The wind howls down the glacier opposite, heeling the boat over and rattling the rigging. We’ve had to hide from bad weather yet again, having made the crossing in the only good weather on the horizon. The crew has tried hard to make anchorages stick, but the anchor just drags disappointingly away. Without an anchor, we have to trace circles in this relatively protected cleft in the rocks.
Then, a bright spot on the horizon widens, the wind drops, and we take the opportunity to trace the remainder of our route to Grise Fiord. But on the way, the wind drops. Researcher Paul Wilkinson shakes me awake just before 4 am – Clive, can you come help – I drag myself onto deck, along with most of the rest of the crew. It’s finally calm enough, and the water deep enough for Paul’s research. He has to drop a long metal tube down into the water, that then snaps shut to sample water at different depths. Then begins the laborious business of dragging the full metal tube back up to the surface. At the deepest sample, almost half a kilometer goes down, and it takes several people in turn to haul it back up.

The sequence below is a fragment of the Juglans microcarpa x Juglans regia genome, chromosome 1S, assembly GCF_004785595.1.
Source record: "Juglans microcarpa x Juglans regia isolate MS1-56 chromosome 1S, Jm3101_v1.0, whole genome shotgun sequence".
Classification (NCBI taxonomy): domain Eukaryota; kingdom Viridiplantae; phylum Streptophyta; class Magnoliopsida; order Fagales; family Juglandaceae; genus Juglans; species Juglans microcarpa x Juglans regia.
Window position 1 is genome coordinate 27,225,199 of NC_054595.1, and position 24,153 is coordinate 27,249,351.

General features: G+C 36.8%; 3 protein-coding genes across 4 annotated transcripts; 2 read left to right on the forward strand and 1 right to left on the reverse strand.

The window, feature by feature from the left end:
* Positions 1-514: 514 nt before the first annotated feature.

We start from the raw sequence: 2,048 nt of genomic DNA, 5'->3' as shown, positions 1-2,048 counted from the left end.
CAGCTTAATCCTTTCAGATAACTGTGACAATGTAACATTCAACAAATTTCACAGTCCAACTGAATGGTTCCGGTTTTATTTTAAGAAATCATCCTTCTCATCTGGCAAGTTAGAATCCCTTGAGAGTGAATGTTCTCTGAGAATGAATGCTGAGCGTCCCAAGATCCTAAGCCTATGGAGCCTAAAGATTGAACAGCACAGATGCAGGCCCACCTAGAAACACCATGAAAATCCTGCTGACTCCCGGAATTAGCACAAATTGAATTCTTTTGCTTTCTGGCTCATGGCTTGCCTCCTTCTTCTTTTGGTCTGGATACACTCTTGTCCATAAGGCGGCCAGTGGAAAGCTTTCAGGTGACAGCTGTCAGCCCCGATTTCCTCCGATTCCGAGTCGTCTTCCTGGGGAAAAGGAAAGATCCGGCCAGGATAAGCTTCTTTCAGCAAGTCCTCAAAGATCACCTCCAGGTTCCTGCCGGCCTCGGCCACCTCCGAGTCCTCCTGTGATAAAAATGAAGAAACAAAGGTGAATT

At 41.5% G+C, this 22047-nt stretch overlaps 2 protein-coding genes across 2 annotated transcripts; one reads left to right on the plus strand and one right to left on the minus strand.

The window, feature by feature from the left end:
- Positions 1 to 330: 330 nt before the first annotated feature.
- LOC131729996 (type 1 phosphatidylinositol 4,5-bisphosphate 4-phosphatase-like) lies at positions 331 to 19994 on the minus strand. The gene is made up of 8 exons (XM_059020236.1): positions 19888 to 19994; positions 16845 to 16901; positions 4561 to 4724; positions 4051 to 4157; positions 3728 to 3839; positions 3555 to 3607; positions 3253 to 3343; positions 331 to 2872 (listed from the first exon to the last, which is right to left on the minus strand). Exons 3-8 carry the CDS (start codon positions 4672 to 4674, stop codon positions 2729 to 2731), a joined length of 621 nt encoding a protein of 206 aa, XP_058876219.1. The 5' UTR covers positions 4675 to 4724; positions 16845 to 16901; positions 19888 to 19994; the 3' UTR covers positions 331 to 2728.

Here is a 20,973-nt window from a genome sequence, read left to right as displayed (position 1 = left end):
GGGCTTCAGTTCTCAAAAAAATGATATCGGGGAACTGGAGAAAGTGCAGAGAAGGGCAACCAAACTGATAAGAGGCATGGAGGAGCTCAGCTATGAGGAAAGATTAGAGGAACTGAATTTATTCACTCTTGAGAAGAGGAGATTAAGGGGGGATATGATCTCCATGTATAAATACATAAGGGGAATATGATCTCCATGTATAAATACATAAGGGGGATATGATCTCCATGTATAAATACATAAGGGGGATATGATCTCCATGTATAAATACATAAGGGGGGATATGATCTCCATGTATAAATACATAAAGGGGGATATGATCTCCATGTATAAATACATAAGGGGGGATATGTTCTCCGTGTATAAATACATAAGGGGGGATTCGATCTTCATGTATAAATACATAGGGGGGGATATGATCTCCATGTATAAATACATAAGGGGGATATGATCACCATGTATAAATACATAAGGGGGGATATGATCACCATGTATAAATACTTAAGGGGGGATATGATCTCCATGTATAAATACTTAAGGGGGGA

Paul will later filter the samples, and then back in the lab, he will sequence the DNA found in the filters. What he’s looking for is the lowest part of the Arctic marine food web, microscopic plants. These plants become food for microscopic animals, and fed larger animals up the food chain, culminating in the whales and polar bears. These tiny plants get nowhere near the attention of larger animals, but they are just as important to the future of life in the last ice area. We expect Paul’s work to help in our efforts to predict how life up here may change or persist.
From here, out trip is almost over – we would like to try for seeing more marine life, but (what else is new) more bad weather is forecast, so were looking for a relatively protected spot near Grise Fiord, so those of us on the second leg can catch the twice-weekly plane, and the participants in leg 3 can make it onboard, and continue the Tern’s journey.